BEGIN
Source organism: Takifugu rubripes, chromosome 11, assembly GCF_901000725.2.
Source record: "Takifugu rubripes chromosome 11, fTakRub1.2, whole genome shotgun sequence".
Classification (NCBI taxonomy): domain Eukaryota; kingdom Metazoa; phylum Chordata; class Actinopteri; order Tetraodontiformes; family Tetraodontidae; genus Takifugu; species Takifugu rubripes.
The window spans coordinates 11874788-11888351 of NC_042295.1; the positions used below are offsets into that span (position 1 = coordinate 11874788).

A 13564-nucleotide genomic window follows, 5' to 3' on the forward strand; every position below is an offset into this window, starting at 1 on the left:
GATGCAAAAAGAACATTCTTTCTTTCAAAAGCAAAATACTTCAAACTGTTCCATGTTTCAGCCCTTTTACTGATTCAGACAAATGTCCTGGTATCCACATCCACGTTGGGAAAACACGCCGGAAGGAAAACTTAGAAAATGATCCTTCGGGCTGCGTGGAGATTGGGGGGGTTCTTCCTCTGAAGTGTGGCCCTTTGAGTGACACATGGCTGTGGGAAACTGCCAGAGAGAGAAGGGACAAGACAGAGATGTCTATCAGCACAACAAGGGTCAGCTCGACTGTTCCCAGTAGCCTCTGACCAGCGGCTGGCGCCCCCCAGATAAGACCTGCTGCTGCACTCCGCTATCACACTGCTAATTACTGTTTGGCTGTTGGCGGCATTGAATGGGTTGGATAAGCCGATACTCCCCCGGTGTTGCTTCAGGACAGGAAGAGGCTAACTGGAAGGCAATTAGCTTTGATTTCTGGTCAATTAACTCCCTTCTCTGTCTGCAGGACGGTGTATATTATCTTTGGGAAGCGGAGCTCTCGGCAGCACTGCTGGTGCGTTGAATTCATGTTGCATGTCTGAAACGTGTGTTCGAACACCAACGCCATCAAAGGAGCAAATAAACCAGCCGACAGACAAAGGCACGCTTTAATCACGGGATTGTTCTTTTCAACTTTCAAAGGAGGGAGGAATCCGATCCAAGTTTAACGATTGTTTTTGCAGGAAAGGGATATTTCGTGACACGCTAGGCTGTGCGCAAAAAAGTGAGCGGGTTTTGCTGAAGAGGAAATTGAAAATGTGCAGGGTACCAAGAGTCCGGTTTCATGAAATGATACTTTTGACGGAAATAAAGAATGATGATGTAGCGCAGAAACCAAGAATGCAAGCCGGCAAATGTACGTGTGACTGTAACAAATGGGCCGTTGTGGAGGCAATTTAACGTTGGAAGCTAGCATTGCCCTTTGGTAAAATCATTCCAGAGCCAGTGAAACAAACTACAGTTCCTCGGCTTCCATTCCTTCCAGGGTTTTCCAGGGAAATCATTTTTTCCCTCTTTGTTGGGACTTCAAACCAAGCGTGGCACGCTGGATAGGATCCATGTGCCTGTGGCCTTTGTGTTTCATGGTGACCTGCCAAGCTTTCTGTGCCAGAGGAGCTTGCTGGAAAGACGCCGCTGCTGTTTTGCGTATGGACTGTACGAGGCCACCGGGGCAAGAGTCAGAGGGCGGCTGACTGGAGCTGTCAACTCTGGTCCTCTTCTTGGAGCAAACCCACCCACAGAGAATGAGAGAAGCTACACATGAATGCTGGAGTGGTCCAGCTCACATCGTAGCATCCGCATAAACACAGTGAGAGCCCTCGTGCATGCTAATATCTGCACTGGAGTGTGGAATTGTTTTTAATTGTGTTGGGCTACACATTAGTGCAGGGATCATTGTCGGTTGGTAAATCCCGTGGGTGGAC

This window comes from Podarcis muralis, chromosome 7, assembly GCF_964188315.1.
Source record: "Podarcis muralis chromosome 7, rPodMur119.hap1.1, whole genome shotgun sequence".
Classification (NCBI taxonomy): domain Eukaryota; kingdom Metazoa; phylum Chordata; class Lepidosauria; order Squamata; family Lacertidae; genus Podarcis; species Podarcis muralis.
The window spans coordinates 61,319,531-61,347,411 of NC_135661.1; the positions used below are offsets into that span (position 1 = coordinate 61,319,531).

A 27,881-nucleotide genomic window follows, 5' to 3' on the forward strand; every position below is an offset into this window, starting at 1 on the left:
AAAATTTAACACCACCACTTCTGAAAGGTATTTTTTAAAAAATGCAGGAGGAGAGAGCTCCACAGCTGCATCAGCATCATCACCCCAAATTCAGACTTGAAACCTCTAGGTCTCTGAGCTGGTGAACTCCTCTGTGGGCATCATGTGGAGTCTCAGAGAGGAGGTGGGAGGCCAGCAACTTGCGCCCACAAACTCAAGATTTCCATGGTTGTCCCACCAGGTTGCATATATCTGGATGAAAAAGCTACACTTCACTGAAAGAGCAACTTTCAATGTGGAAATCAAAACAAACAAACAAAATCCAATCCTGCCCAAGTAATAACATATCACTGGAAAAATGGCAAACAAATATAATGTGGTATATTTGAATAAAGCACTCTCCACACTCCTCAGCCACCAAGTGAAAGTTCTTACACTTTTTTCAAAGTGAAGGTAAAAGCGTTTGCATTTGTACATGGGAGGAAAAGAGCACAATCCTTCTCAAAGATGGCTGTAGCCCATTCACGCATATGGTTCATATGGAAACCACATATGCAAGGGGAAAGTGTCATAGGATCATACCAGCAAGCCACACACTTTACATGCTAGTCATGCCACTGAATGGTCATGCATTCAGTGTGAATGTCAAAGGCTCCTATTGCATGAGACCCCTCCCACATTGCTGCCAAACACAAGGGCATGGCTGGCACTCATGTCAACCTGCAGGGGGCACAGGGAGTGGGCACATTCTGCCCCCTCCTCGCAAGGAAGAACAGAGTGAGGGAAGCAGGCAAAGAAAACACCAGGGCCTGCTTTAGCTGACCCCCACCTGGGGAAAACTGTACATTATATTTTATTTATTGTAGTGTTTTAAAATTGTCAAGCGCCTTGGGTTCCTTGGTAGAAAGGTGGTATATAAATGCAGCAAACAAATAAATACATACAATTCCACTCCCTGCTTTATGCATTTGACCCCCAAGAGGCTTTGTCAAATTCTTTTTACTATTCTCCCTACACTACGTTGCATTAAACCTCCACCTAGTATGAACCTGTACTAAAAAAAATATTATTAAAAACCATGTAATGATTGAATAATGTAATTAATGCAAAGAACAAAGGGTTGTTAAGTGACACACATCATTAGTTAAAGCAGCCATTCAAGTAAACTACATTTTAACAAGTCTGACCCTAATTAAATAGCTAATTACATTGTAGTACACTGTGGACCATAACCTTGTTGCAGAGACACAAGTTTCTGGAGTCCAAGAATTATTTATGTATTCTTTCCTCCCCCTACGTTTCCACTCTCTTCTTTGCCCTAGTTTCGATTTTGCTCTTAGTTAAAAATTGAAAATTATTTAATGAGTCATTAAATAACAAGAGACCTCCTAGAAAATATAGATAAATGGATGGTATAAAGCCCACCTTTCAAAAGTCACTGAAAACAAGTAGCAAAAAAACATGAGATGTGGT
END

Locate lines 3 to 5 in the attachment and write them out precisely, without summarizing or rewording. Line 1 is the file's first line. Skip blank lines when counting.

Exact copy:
Classification (NCBI taxonomy): domain Eukaryota; kingdom Metazoa; phylum Chordata; class Actinopteri; order Tetraodontiformes; family Tetraodontidae; genus Takifugu; species Takifugu rubripes.
The window spans coordinates 11874788-11888351 of NC_042295.1; the positions used below are offsets into that span (position 1 = coordinate 11874788).

A 13564-nucleotide genomic window follows, 5' to 3' on the forward strand; every position below is an offset into this window, starting at 1 on the left: